Nationally syndicated columnist Esther J. Cepeda alluded to New Mexico in her column entitled "Hunger Never Takes a Holiday. " The comments about New Mexico and Arizona were part of a quote from Ross Fraser, director of media relations for Feeding America.

In a piece posted on June 24, Roadrunner Food Bank also addressed the issue of summer hunger. "In New Mexico alone, on a year-round basis, more than 136,000 children and 358,000 people overall don’t know where their next meal will come from, according to Map the Meal Gap 2016. Imagine the loss these children and families feel when the support nets of free and reduced-price school meals end for a 2-3 month period," said Matthew Young in an article entitled Why Solving Summer Hunger Matters.

RRFB made a similar argument two years ago. " For struggling families, the summer is a time of dread.  Their children no longer have access to the subsidized school meal programs. This means that struggling parents must come up with a way to provide those additional meals while school is out," said Donna Marlow in a piece entitled Summer Time Stress and Worry.

Fortunately, there are 900 sites in New Mexico that offer access to children during the summer months via a USDA supported program. This goes a long way to alleviate hunger in our state during May, June, July and August.  However, this is probably not enough.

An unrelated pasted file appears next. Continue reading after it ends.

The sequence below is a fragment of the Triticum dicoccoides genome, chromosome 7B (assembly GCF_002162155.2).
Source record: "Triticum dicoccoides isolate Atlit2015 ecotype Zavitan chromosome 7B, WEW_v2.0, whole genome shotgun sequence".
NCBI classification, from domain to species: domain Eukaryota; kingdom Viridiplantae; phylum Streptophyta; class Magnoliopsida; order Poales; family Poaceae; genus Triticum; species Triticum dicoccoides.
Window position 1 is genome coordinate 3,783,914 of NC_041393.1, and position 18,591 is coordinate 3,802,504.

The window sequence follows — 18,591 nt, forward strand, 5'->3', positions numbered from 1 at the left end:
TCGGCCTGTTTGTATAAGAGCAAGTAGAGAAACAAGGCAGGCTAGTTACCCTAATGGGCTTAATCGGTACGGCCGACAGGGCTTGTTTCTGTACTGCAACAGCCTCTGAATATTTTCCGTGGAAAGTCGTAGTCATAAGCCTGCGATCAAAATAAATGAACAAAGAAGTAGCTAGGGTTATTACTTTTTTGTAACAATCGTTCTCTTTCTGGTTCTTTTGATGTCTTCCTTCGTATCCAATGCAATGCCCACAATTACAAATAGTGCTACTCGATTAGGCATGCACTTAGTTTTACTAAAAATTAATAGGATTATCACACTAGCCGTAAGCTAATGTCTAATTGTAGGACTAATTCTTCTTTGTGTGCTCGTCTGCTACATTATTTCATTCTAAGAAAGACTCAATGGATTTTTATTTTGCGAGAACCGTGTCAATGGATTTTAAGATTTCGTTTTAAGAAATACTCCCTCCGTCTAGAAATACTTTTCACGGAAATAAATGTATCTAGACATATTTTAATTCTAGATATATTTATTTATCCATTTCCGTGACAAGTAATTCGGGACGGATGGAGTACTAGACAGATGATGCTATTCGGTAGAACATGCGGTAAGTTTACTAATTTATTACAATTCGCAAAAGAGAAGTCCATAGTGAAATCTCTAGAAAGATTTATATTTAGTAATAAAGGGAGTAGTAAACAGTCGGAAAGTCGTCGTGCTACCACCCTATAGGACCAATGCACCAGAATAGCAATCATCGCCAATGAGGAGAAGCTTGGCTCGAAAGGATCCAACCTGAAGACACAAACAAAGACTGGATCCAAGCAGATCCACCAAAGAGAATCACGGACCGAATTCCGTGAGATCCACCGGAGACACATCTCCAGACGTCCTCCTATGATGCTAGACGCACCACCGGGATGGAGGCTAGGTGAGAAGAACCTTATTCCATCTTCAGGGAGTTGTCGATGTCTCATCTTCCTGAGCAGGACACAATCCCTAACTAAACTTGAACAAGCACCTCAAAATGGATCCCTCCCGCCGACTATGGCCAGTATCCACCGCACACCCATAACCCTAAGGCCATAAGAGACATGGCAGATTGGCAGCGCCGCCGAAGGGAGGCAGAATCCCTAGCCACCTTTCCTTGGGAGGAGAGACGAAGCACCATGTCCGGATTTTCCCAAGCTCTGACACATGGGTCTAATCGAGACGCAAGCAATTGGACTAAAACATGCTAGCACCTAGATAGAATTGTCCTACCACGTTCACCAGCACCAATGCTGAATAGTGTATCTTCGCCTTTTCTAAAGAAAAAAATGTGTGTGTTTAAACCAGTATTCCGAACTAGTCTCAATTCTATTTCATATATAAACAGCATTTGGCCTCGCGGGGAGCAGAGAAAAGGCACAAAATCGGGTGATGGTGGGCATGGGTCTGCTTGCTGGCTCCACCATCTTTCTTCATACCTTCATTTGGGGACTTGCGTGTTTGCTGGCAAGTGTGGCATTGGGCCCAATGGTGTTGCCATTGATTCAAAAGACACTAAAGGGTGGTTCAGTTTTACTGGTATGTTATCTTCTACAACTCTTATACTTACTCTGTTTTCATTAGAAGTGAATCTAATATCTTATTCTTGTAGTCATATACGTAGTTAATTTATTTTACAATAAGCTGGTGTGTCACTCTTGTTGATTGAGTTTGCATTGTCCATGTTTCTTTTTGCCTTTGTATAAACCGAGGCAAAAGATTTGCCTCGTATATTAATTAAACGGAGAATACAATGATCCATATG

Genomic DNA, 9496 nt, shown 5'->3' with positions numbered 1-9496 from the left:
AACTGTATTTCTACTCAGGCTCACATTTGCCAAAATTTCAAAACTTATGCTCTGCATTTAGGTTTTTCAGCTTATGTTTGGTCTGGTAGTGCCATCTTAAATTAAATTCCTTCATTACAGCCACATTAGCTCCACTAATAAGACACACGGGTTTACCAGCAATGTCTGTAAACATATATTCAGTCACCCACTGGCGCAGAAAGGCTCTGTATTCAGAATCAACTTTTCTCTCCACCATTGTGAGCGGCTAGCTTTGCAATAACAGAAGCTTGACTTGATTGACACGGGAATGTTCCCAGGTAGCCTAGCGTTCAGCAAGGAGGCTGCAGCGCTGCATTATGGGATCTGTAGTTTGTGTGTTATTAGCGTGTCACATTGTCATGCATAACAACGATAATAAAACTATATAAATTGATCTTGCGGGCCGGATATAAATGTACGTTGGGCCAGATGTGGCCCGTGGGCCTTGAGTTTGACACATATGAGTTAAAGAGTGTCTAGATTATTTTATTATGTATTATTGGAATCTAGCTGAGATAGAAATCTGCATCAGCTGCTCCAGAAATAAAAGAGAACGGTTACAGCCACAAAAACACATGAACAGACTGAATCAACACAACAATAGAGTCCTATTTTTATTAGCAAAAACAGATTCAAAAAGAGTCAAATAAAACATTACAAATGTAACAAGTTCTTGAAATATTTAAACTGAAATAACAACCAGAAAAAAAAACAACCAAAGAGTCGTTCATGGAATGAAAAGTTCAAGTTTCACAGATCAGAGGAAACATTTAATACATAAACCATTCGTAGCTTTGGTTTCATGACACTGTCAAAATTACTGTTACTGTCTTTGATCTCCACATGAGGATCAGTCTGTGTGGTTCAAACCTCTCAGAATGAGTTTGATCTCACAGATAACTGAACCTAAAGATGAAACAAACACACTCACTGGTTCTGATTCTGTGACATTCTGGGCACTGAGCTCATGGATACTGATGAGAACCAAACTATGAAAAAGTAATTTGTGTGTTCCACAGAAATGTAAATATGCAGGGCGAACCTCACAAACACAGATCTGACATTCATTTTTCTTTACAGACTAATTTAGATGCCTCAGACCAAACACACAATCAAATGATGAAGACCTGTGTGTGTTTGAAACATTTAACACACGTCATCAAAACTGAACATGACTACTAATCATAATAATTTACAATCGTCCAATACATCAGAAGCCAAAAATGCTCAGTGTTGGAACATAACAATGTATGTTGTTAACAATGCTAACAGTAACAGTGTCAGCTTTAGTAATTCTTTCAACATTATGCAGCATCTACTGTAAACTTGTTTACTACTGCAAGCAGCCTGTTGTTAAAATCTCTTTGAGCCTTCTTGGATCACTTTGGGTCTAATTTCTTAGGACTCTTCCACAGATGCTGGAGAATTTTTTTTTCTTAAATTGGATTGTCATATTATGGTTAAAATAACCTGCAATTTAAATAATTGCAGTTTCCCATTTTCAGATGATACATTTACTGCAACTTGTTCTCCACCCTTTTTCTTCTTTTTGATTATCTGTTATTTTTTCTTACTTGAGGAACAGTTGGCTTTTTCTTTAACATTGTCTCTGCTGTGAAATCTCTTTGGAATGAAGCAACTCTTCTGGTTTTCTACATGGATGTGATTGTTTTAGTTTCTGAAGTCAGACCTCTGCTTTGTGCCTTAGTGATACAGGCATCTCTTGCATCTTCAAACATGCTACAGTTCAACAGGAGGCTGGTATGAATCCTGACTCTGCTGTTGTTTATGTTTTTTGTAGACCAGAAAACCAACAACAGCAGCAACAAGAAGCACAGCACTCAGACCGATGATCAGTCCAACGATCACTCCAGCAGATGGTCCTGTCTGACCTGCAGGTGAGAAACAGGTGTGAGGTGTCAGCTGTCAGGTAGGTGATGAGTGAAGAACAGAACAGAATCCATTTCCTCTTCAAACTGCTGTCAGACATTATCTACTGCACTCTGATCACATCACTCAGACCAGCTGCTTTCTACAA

In her column, Cepeda alludes to the many creative ways that food banks and other providers around the country use to get food to people (including the ice cream truck in Las Vegas, Nevada). 

Cepeda notes that citizens around the country have stepped forward to provide food donations to the food banks during the summer months. But distributing the donations becomes a challenge. There are fewer volunteers during the summer months, and the logistics of setting up sites to distribute food to an increasingly large population of working poor has created additional difficulties.

Quoting Charlotte Tidwell, executive Antioch Consolidated Association for Youth and Family Inc. in Fort Smith, Arkansas, Cepeda suggests that increasing monetary donations during the summer months would help food banks around the country partially address this issue.

"Every dollar counts. If you have a few to spare, consider feeding hungry fellow Americans your act of patriotism this weekend," Cepeda said in her column published a few days before the Independence Day holiday in large newspapers like The Albuquerque Journal, The Denver Post, The Washington Post, The Salt Lake Tribune, and The Commercial Appeal (Memphis), and smaller newspapers like The Desert Sun (Palm Springs, California), The Taunton Daily Daily Gazette (Taunton, Massachusetts), and The Janesville Gazette (hometown newspaper in Wisconsin for House Speaker Paul Ryan).

Monday, July 04, 2016

Rick Steves: Exercise the Gift of Your American Citizenship by Advocating to End Hunger

We celebrate Independence Day and the gift of our American citizenship with this short video from travel writer Rick Steves (a Bread for the World member), who explains the importance of advocacy to end hunger.

Sunday, July 03, 2016

Art Street Announces Opening of 'Sun Up, Moon Down' Exhibit